Dissent In The Ranks

An exclusive McCain interview in the Washington Times is most definitely news worthy if for no other reason than because McCain has adopted an almost Democratic tone in speaking of the current President from his own party.

In the lone Vice Presidential debate, Palin took Biden and Obama to task for campaigning against the past eight years, going so far as to dropping the Reagan-esque line, “There you go again.”  It is interesting in this context that now McCain himself appears to have made attacking Bush a part of his campaign strategy.

In truth, this is probably something McCain should have done months ago.  In yet another example of Barack Obama succeeding where Democrats in the past have failed, it was the Obama team that managed to define McCain as Bush-like while the McCain campaign has yet to find a way to negatively define Obama.

The only problem is that with only twelve days left before election day, one has to wonder if this isn’t a case of too little too late.  Building and maintaining narratives have remained a problem for the McCain campaign throughout this entire election season, and as a result shaking the Bush-like narrative is only one small piece of the puzzle.  Even if McCain succeeds in stepping out of the shadow of his would be predecessor, he still has to find a way of shedding the “erratic” label, and discover a way to paint his opponent in a way that resonates significantly with the electorate.

But there’s another problem that finding religion on Bush brings up; Bush is no longer the biggest drag on the McCain ticket.  That would be Sarah Palin as indicated in a recent NBC/WSJ poll.  Contrary to McCain campaign staffers and McCain himself going on air and trying to convince people that Palin remains an asset to the ticket, many polls indicate clearly that her value as a politically wise selection has plummeted.

There’s another problem with McCain’s decision to run against this president, and to a lesser degree his own party:

***EXCLUSIVE: The Republican establishment is beginning to express long-suppressed exasperation with the McCain pirate ship. In an early-morning phone call to Playbook, one of the most senior Republican strategists in the land warns the McCain campaign after reading the WashTimes interview: “Lashing out at past Republican Congresses instead of Pelosi and Reid, and echoing your opponent’s attacks on you instead of attacking your opponent, and spending 150,000 hard dollars on designer clothes when congressional Republicans are struggling for money, and when your senior campaign staff are blaming each other for the loss in The New York Times [Magazine] 10 days before the election, you’re not doing much to energize your supporters. The fact is, when you’re the party standard-bearer, you have an obligation to fight to the finish. I think they can still win. But if they don’t think that, they need to look at how Bob Dole finished out his campaign in 1996 and not try to take down as many Republicans with them as they can. Instead of campaigning in Electoral College states, Dole was campaigning in places he knew he didn’t have a chance to beat Clinton, but where he could energize key House and Senate races. I think you’ll find these sentiments shared by MANY of my fellow Republican strategists.”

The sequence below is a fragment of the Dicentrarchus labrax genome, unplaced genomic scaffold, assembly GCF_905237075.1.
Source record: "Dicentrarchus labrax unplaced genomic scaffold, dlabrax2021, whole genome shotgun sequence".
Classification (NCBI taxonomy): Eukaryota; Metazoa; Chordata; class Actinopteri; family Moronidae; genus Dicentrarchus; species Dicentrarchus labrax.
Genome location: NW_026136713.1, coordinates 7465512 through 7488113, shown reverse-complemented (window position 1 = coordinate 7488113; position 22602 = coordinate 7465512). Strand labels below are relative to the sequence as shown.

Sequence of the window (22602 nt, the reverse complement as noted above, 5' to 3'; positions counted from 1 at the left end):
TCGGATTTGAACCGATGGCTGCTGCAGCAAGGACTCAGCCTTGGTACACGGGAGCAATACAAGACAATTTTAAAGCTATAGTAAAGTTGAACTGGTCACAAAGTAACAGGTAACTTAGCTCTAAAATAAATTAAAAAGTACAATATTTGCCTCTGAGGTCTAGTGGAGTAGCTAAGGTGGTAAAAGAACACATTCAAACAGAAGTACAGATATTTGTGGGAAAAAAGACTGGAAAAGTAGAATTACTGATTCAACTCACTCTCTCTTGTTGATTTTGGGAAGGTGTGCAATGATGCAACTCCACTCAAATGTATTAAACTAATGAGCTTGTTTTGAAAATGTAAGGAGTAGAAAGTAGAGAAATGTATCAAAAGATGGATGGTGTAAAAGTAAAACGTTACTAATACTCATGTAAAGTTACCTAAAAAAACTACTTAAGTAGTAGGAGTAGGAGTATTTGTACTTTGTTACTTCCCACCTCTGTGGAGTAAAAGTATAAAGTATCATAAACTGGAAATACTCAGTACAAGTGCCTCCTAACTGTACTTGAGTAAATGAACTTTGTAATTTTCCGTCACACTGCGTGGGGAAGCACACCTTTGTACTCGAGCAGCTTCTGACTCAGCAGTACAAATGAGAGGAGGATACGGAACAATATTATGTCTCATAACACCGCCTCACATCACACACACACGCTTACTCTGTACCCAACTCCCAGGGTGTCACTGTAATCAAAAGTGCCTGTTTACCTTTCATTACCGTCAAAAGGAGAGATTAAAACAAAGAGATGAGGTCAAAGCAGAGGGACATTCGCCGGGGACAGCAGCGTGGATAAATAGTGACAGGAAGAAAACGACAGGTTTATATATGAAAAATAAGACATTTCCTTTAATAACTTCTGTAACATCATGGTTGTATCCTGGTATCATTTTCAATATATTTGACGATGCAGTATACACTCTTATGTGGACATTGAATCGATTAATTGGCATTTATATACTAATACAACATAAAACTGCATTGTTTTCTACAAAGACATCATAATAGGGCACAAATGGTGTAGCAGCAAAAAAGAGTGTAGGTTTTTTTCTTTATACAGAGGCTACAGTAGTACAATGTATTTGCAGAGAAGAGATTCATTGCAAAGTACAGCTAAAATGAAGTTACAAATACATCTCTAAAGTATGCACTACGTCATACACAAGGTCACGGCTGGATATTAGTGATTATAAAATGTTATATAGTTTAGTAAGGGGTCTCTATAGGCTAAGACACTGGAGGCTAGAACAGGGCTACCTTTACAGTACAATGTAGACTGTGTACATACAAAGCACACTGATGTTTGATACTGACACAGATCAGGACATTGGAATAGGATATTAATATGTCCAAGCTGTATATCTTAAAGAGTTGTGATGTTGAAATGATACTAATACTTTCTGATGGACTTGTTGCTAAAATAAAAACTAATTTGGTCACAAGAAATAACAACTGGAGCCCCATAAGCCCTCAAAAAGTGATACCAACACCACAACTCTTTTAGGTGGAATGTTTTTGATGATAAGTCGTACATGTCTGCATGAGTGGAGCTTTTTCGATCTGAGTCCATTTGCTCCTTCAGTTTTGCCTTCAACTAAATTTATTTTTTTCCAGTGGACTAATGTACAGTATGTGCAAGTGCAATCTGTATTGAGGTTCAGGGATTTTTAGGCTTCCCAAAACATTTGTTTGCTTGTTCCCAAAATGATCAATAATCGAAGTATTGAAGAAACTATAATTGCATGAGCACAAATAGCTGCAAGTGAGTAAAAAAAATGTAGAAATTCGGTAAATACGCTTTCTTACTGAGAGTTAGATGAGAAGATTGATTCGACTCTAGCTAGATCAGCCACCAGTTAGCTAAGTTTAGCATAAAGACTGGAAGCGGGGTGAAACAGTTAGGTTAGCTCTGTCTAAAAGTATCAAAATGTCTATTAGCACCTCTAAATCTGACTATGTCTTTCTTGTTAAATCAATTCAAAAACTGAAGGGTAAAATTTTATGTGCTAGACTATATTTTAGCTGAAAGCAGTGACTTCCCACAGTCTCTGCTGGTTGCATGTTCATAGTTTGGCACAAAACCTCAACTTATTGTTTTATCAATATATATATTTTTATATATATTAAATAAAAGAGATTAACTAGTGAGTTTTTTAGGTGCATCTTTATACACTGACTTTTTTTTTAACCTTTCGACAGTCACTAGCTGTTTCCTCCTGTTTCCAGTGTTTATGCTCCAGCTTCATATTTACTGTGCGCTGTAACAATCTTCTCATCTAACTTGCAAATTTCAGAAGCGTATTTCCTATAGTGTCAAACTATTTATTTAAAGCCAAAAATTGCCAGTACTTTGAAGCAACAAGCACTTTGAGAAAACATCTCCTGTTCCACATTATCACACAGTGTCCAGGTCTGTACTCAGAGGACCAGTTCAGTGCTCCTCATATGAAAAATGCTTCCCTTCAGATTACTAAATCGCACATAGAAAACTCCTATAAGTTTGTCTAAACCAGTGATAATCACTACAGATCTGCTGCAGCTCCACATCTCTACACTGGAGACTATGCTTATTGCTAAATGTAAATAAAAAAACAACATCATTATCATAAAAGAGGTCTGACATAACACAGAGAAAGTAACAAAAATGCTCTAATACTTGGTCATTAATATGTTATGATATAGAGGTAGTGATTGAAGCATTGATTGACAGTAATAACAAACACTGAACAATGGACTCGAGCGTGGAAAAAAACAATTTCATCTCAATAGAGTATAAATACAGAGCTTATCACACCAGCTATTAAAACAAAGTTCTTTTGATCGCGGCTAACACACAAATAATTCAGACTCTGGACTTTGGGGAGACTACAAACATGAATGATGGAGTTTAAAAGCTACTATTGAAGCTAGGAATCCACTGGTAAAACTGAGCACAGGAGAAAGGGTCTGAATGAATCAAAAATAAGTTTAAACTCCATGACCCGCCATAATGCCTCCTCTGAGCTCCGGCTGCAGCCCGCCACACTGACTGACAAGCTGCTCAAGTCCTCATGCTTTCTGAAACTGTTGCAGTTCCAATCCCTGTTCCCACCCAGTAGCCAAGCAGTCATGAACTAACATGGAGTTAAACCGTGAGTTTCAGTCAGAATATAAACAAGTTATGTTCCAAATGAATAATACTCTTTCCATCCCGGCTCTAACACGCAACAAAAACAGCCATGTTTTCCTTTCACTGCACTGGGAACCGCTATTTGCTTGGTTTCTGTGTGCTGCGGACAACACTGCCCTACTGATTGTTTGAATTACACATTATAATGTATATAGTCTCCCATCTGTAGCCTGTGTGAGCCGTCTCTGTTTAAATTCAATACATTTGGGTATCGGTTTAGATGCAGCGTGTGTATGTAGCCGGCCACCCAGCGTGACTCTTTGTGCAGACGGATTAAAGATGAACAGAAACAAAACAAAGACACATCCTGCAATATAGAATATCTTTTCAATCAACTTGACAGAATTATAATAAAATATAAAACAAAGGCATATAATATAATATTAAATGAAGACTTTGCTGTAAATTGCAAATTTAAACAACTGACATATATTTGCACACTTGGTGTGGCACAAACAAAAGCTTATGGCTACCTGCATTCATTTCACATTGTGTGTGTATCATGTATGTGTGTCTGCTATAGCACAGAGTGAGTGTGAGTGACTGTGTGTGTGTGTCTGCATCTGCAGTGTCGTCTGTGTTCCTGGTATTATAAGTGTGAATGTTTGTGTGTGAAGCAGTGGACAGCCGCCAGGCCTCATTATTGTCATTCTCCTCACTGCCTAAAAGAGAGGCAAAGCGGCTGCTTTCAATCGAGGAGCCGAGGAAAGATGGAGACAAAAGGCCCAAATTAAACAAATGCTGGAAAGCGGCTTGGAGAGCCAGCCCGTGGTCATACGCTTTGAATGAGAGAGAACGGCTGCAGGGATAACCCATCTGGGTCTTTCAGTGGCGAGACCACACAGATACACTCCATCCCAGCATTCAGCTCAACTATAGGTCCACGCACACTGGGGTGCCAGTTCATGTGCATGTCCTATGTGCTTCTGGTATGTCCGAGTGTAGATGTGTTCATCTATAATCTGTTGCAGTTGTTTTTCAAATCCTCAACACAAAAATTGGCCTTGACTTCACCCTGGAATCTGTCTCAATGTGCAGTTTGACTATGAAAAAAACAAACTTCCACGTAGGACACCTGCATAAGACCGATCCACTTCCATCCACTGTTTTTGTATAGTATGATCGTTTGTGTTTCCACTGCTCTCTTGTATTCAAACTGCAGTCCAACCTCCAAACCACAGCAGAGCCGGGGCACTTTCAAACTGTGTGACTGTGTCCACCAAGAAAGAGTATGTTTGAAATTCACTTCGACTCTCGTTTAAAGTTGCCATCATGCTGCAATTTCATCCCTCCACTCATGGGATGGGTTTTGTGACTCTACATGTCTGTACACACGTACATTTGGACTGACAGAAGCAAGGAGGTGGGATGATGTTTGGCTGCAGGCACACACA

One could hardly fault a Republican that wants to run away from the GOP this year, but just because it may be tempting to run away from the party doesn’t necessarily mean doing so is a good idea.  The pickle that McCain is in right now is that he is resource limited in a race against a candidate who has a strong edge on the electoral map, and seemingly limitless resources and freedom to use those resources.

This is a time in which McCain needs all the help he can get.  Now, before this interview I’ve been hearing whispers that many think the GOP needs to abandon the presidential race and start focusing on congressional races.  If McCain wants a shot at the presidency the last thing he can afford is for that to happen.  But if he’s going to turn his back on the GOP, the only thing he could end up accomplishing is giving them a reason to turn their backs on him.

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